A lot of users are confused about what PowerShell cmdlets can get folder size. In this post, MiniTool will explain the PowerShell get folder size in detail. It also introduces a better alternative to list file/folder size on Windows 10/11.

PowerShell is a powerful Windows command-line shell and scripting environment tool that can be used to deal with various works, such as shut down/restart a remote computer, installing Windows updates, copy files, delete file, list file size, and more.

However, a lot of novices and even experienced users are not familiar how to use PowerShell to do these works. Here we will discuss the “PowerShell get file size” cmdlets and introduce an alternative tool. Let’s keep reading to know more details.

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Can PowerShell Get Folder Size

Can PowerShell get file size? Of course, yes. There are various PowerShell cmdlets that can help you get folder/file size in a specified directory. Here we summarize the cmdlets to get folder size PowerShell as follows:

  • Get-ChildItem (gci alias): It should be the most common cmdlet to get PowerShell folder size. This cmdlet allows you to get the list of files/folders size in a specified directory. It can get all items in one or more specified directories, but it doesn’t display empty directory.
  • Measure-Object (measure alias): This cmdlet is mainly used to perform calculations on the property values of objects. You can use it to display the minimum, maximum, and sum size of all files/folders in the current directory.
  • Select-Object (select alias): This cmdlet is used to select specified properties of an object or set of objects. It can display the result and convert bytes into megabytes for the folder/file size.

Now, you should have an overall understanding of the cmdlets related to PowerShell get directory size. Let’s see how to get folder/file size using PowerShell on Windows 10/11.

How to Make PowerShell Get Folder Size on Disk Windows 10/11

How to make PowerShell get size of folders/files on Windows 10/11? The answer varies depending on your needs. Here we summarize several most common examples related to the PowerShell get directory size object.

To open the elevated PowerShell window, type powershell in the search box, right-click Windows PowerShell and select Run as administrator and click on Yes to confirm it. Once opened, you can try the following commands to list folder/file size in a directory.

Example 1: PowerShell Get Folder Size in a Specified Directory

If you want to get the file/folder size in a specified directory, you can refer to the following command. For example, to get the size of the C:\Windows10Upgrade folder, you can run the Get-ChildItem C:\Windows10Upgrade | Measure-Object -Property Length -sum command.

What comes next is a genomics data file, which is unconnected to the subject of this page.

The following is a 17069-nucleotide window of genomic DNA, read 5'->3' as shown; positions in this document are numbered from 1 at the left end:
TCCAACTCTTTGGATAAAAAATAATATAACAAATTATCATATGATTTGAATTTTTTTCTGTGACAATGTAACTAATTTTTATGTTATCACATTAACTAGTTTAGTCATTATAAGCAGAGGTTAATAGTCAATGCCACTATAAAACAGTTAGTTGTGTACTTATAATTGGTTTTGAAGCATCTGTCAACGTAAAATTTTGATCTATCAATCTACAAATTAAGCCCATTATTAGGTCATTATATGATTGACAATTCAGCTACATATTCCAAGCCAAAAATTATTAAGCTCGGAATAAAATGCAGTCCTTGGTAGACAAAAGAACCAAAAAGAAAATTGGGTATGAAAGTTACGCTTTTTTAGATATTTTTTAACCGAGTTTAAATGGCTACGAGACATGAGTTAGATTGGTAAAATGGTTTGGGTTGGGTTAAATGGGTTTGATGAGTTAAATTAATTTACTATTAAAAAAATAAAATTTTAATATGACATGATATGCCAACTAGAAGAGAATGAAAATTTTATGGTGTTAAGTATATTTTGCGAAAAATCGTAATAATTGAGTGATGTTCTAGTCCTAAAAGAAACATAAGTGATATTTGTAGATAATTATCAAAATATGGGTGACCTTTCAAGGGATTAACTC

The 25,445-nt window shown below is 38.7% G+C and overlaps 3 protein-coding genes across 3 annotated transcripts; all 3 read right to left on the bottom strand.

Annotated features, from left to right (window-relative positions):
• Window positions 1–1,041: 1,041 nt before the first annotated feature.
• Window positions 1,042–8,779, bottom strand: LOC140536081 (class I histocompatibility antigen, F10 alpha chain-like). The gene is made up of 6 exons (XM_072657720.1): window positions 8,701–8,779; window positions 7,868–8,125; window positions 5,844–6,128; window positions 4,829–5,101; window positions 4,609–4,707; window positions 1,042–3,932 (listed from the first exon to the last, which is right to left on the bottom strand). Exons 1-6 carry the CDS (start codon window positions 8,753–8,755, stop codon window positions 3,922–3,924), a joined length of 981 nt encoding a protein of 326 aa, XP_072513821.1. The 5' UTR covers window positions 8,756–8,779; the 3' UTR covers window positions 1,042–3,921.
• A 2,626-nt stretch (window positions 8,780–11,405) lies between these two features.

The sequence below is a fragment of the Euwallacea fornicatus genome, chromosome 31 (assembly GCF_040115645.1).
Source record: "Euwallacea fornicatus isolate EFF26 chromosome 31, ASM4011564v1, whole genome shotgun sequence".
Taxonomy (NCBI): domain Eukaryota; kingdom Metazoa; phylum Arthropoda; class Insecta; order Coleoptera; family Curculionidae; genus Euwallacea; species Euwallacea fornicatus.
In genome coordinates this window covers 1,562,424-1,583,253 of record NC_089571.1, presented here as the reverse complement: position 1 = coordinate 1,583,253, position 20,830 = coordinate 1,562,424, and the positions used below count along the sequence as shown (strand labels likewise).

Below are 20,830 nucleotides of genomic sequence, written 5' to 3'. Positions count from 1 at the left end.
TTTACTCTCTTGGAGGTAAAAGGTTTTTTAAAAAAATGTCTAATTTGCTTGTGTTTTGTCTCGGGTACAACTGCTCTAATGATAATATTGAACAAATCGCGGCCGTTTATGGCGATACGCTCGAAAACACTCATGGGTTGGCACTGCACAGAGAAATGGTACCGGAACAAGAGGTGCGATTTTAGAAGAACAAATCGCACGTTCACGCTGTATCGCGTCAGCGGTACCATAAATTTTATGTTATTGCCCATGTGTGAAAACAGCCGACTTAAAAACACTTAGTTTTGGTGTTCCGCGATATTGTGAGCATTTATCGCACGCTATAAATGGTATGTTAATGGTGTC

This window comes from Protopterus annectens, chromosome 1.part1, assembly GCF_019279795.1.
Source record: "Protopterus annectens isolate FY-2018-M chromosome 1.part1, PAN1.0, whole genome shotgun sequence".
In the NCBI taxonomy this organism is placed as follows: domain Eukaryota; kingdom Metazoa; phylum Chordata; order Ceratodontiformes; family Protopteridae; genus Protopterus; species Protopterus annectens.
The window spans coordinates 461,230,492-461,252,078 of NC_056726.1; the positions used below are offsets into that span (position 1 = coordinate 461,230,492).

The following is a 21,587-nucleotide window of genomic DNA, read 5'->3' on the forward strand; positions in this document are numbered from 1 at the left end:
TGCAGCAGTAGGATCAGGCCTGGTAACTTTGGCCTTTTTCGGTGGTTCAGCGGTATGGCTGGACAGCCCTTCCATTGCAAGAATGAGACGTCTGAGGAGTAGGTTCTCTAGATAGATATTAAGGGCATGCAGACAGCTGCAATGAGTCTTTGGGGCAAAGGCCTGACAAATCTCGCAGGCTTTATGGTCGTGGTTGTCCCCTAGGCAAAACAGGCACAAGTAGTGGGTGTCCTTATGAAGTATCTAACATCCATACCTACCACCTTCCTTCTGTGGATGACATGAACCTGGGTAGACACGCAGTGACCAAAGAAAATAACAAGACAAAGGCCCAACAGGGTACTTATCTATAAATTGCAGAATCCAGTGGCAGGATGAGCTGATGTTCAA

Get-ChildItem folder path | Measure-Object -Property Length -sum

get folder size PowerShell

If you want to show the total file size of this directory in MB or GB, you can run the following command.

(gci C:\Windows10Upgrade | measure Length -s).sum / 1Mb

(gci C:\Windows10Upgrade | measure Length -s).sum / 1Gb

If you want to round the size to two decimals, you can run the following command:

"{0:N2} GB" -f ((gci C:\Windows10Upgrade | measure Length -s).sum / 1Gb)

show folder size in mb or gb PowerShell

Example 2. PowerShell Get File Size of a Certain Type in a directory

If you want to get the total size of all file sizes of the .exe file type, you can run the following command. Here you can replace exe with other file types like iso, xlsx, etc.

(gci c:\exe *.exe | measure Length -s).sum / 1Mb

Example 3. PowerShell Get Directory Size, including subfolders and subdirectories

To get the total size of all files in the directory including subfolders and subdirectories, you can use the –Recurse cmdlet. For example, if you want to get the total size of all files in the C:\Windows10Upgrade directory, you can run the following command.

"{0:N2} GB" -f ((gci –force C:\Windows10Upgrade –Recurse -ErrorAction SilentlyContinue| measure Length -s).sum / 1Gb)

get directory size using PowerShell

Example 4. PowerShell Get Folder Size on Remote Computers

In addition, PowerShell can help you get folder/file size on remote computers via the Invoke-command cmdlet. Here you need to replace the computername with the actual name of the remote computer.

Invoke-Command -ComputerName hq-srv01 -ScriptBlock ${Function:Get-FolderSize} –ArgumentList 'C:\PS'

Better Alternative to PowerShell Get Folder Size

According to the above information, we know PowerShell is a professional tool that can list file/folder/subfolder sizes in a directory. However, it is time-consuming and complex if you are not familiar with these cmdlets. Sometimes you may encounter various errors like “can’t find path”, “running scripts is disabled”, etc.

Is there an effective alternative to the PowerShell list folder size? Of course, yes. MiniTool Partition Wizard is such a tool. It Space Analyzer feature can help you analyze file/folder/directory size on different drives quickly.

Besides, you can search for a file via name or type using the software. If your hard drive or C drive is full, this tool also tells you what files are taking up your disk space and helps free up disk space.

Free Download

analyze disk space using the MiniTool software

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